Internet firms announce exit from Russia
As major Western technology companies such as Apple, Google and HP cut off business in Russia, Chinese firms have largely opted to remain, capitalizing on the opportunity to grow their market share. Visa and MasterCard announced a suspension of services in Russia, leading major Russian banks to partner with Chinese payment system UnionPay for card operations. The few Chinese companies that have opted to exit the Russian market have faced public backlash. Two internet backbone service providers, Cogent Communications and Lumen, announced they would stop providing services to companies and individuals in Russia as well. Cogent and Lumen provide internet services for some of the largest internet companies in Russia, including the search engine Yandex and the state-backed telecommunications giant Rostelecom, and are essential for data transfers between Russia and other countries. Companies remaining in Russia face additional risks, as the United States secretary of commerce warned Tuesday that companies exporting in defiance of sanctions on Russia may be cut off from American equipment and software.
Mandiant releases report detailing APT41 targeting of U.S. state governments
Chinese cyber threat group APT41 conducted an extended campaign targeting the networks of at least six U.S. state governments, according to a report released by cybersecurity firm Mandiant on Tuesday. For over a year, APT41 exploited internet-facing web applications, leveraging a zero-day vulnerability in the USAHerds application used by many state governments. The report noted that the campaign appears to be an espionage operation, but Mandiant declined to provide a definitive assessment of APT41’s goals. In the past, APT41 has targeted organizations in the healthcare, education, news media, and telecommunications sectors with both espionage and cybercrime operations, leading the United States Department of Justice to issue charges against five members of the group in 2019 and 2020.
Conti ransomware group faces a hack of its own as internal chat logs are leaked
Following Conti’s public declaration of support for Russia’s invasion of Ukraine, thousands of the group's internal chats were released by a Twitter account known as ContiLeaks. The leaked messages give insight into the group's operations, revealing previously unreported victims and hundreds of bitcoin addresses that can be used to track the organization’s past attacks. The leaks also reveal internal tension within the group, which employs both Russian and Ukrainian affiliates. While there is some disagreement as to the identity of the leaker, many experts believe it is a Ukrainian security researcher angered by Conti’s choice to back Russia. Following the leaks, Conti was forced to temporarily shut down and wipe its servers, leading many to hope that the group was in decline. Nevertheless, experts claim Conti has already bounced back, successfully conducting attacks on American companies a mere ten days after the initial leak.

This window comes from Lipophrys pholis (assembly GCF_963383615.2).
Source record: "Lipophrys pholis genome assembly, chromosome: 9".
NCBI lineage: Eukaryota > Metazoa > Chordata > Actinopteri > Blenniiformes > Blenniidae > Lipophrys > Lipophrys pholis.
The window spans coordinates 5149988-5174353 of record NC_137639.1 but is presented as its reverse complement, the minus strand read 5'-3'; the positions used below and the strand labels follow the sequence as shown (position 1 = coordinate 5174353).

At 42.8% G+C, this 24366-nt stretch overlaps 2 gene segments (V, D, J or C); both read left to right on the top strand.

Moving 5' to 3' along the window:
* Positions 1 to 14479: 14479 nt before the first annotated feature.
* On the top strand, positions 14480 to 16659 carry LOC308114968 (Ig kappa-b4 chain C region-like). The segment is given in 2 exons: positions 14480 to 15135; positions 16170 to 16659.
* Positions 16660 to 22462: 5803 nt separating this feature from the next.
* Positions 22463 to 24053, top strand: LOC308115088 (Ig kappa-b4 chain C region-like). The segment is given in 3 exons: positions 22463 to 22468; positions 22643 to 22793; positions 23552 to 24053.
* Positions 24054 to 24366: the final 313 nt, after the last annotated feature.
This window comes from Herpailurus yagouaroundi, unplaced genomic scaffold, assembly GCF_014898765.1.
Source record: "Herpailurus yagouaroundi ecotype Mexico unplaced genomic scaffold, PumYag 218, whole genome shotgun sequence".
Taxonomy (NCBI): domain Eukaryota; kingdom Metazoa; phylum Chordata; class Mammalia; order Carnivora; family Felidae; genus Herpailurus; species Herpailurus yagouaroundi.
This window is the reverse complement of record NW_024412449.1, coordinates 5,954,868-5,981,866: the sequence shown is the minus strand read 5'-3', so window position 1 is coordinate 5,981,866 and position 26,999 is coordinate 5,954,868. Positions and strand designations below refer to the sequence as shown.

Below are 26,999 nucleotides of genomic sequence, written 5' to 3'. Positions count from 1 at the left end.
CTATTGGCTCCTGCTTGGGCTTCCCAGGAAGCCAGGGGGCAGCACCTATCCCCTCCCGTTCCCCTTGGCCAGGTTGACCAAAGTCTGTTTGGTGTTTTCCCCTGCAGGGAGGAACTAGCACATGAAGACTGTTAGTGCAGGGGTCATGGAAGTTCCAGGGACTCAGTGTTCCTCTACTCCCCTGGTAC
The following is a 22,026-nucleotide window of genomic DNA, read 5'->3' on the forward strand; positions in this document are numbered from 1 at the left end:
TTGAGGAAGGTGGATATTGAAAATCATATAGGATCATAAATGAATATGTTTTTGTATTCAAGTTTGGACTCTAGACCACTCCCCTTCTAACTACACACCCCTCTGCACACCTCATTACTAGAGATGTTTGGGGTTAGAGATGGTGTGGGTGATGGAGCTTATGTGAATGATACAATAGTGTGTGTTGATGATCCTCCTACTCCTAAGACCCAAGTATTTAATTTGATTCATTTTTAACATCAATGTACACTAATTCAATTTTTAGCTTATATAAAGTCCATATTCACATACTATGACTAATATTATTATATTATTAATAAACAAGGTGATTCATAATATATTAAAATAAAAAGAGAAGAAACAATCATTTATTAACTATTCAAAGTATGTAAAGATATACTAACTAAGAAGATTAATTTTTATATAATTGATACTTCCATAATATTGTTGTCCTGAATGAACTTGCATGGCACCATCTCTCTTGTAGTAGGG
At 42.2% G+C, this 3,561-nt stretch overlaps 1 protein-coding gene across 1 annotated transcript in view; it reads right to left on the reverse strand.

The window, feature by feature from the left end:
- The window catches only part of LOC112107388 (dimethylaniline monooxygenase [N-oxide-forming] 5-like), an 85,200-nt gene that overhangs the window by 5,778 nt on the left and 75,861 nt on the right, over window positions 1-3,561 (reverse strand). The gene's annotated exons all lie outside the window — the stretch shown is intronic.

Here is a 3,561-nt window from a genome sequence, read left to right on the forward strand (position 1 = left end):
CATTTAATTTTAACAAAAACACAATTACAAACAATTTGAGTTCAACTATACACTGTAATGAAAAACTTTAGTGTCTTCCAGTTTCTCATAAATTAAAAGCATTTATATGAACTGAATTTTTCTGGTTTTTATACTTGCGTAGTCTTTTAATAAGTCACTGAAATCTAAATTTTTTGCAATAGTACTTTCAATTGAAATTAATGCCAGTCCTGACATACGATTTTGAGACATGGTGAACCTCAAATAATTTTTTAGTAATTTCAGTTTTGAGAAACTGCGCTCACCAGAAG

U.S. Department of Homeland Security accused of bulk surveillance campaign
The Department of Homeland Security monitored millions of financial transfers between individuals in the United States and Mexico, according to a letter released by Senator Ron Wyden (D-OR) on Tuesday. Wyden and the American Civil Liberties Union have criticized the program, calling it unconstitutional and a breach of privacy. The surveillance program, which began in 2019 and continued through January 2022, collected six million records from money transfers between Arizona, California, New Mexico, Texas, and Mexico. Federal, state, and local law enforcement all had access to the records. This disclosure follows past revelations about financial surveillance in the United States, such as a secret program begun under the Bush administration which gave officials access to an international database of financial transaction records involving thousands of Americans.
President Biden signs new executive order regulating cryptocurrencies
President Joe Biden announced a new executive order targeted at cryptocurrencies on Wednesday. The order gives federal agencies six months to study the impact of cryptocurrencies on the economy and the environment. The Justice Department was also asked to explore the creation of a digital dollar and whether doing so would require Congress to pass a law. Many cryptocurrency companies hailed the executive order as a win, but cryptocurrency skeptics said the order was a step in the wrong direction and would stymie attempts to stop the use of cryptocurrencies in crime. Cryptocurrency has become a major focus of U.S. financial regulators and prosecutors, and U.S. authorities have unsealed a number of charges in the past week related to cryptocurrency theft.